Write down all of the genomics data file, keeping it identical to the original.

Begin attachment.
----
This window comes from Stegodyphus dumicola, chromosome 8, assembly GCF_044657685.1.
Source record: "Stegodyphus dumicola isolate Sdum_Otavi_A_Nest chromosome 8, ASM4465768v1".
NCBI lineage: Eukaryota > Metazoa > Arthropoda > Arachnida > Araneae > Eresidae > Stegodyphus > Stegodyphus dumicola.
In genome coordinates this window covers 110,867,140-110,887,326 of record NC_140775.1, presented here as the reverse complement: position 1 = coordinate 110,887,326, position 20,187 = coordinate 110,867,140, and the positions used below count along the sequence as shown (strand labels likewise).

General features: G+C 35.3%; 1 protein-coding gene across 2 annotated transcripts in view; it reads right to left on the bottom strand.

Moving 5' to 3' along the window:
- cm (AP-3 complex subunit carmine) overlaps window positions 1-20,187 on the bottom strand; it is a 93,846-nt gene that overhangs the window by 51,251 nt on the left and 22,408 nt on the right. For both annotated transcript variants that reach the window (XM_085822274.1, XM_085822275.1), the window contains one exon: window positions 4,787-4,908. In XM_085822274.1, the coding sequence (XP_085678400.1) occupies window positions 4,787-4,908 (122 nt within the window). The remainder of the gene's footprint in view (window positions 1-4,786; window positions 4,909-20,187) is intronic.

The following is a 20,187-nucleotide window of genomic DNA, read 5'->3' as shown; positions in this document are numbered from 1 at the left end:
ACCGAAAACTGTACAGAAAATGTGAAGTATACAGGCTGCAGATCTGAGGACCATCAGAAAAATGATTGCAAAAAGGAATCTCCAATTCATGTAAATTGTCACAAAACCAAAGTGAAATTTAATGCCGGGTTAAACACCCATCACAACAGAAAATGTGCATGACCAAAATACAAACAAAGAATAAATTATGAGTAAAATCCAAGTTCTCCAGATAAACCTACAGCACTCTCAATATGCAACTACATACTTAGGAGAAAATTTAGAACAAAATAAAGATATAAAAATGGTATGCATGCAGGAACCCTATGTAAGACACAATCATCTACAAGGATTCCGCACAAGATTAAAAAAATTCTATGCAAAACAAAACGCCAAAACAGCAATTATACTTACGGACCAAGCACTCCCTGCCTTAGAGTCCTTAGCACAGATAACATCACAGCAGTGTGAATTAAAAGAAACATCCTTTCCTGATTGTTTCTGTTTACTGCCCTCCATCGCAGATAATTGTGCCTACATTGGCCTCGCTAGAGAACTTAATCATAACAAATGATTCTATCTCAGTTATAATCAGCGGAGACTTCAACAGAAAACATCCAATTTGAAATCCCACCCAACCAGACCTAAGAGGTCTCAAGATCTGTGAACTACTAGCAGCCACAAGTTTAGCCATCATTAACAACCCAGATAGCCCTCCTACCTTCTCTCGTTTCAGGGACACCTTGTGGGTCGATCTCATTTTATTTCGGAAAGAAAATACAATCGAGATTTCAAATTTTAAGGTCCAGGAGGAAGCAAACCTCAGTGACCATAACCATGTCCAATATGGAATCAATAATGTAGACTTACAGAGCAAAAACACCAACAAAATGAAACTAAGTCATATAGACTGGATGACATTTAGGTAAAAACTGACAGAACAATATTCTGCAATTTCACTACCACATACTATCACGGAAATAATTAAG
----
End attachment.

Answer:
This window comes from Stegodyphus dumicola, chromosome 8, assembly GCF_044657685.1.
Source record: "Stegodyphus dumicola isolate Sdum_Otavi_A_Nest chromosome 8, ASM4465768v1".
NCBI lineage: Eukaryota > Metazoa > Arthropoda > Arachnida > Araneae > Eresidae > Stegodyphus > Stegodyphus dumicola.
In genome coordinates this window covers 110,867,140-110,887,326 of record NC_140775.1, presented here as the reverse complement: position 1 = coordinate 110,887,326, position 20,187 = coordinate 110,867,140, and the positions used below count along the sequence as shown (strand labels likewise).

General features: G+C 35.3%; 1 protein-coding gene across 2 annotated transcripts in view; it reads right to left on the bottom strand.

Moving 5' to 3' along the window:
- cm (AP-3 complex subunit carmine) overlaps window positions 1-20,187 on the bottom strand; it is a 93,846-nt gene that overhangs the window by 51,251 nt on the left and 22,408 nt on the right. For both annotated transcript variants that reach the window (XM_085822274.1, XM_085822275.1), the window contains one exon: window positions 4,787-4,908. In XM_085822274.1, the coding sequence (XP_085678400.1) occupies window positions 4,787-4,908 (122 nt within the window). The remainder of the gene's footprint in view (window positions 1-4,786; window positions 4,909-20,187) is intronic.

The following is a 20,187-nucleotide window of genomic DNA, read 5'->3' as shown; positions in this document are numbered from 1 at the left end:
ACCGAAAACTGTACAGAAAATGTGAAGTATACAGGCTGCAGATCTGAGGACCATCAGAAAAATGATTGCAAAAAGGAATCTCCAATTCATGTAAATTGTCACAAAACCAAAGTGAAATTTAATGCCGGGTTAAACACCCATCACAACAGAAAATGTGCATGACCAAAATACAAACAAAGAATAAATTATGAGTAAAATCCAAGTTCTCCAGATAAACCTACAGCACTCTCAATATGCAACTACATACTTAGGAGAAAATTTAGAACAAAATAAAGATATAAAAATGGTATGCATGCAGGAACCCTATGTAAGACACAATCATCTACAAGGATTCCGCACAAGATTAAAAAAATTCTATGCAAAACAAAACGCCAAAACAGCAATTATACTTACGGACCAAGCACTCCCTGCCTTAGAGTCCTTAGCACAGATAACATCACAGCAGTGTGAATTAAAAGAAACATCCTTTCCTGATTGTTTCTGTTTACTGCCCTCCATCGCAGATAATTGTGCCTACATTGGCCTCGCTAGAGAACTTAATCATAACAAATGATTCTATCTCAGTTATAATCAGCGGAGACTTCAACAGAAAACATCCAATTTGAAATCCCACCCAACCAGACCTAAGAGGTCTCAAGATCTGTGAACTACTAGCAGCCACAAGTTTAGCCATCATTAACAACCCAGATAGCCCTCCTACCTTCTCTCGTTTCAGGGACACCTTGTGGGTCGATCTCATTTTATTTCGGAAAGAAAATACAATCGAGATTTCAAATTTTAAGGTCCAGGAGGAAGCAAACCTCAGTGACCATAACCATGTCCAATATGGAATCAATAATGTAGACTTACAGAGCAAAAACACCAACAAAATGAAACTAAGTCATATAGACTGGATGACATTTAGGTAAAAACTGACAGAACAATATTCTGCAATTTCACTACCACATACTATCACGGAAATAATTAAG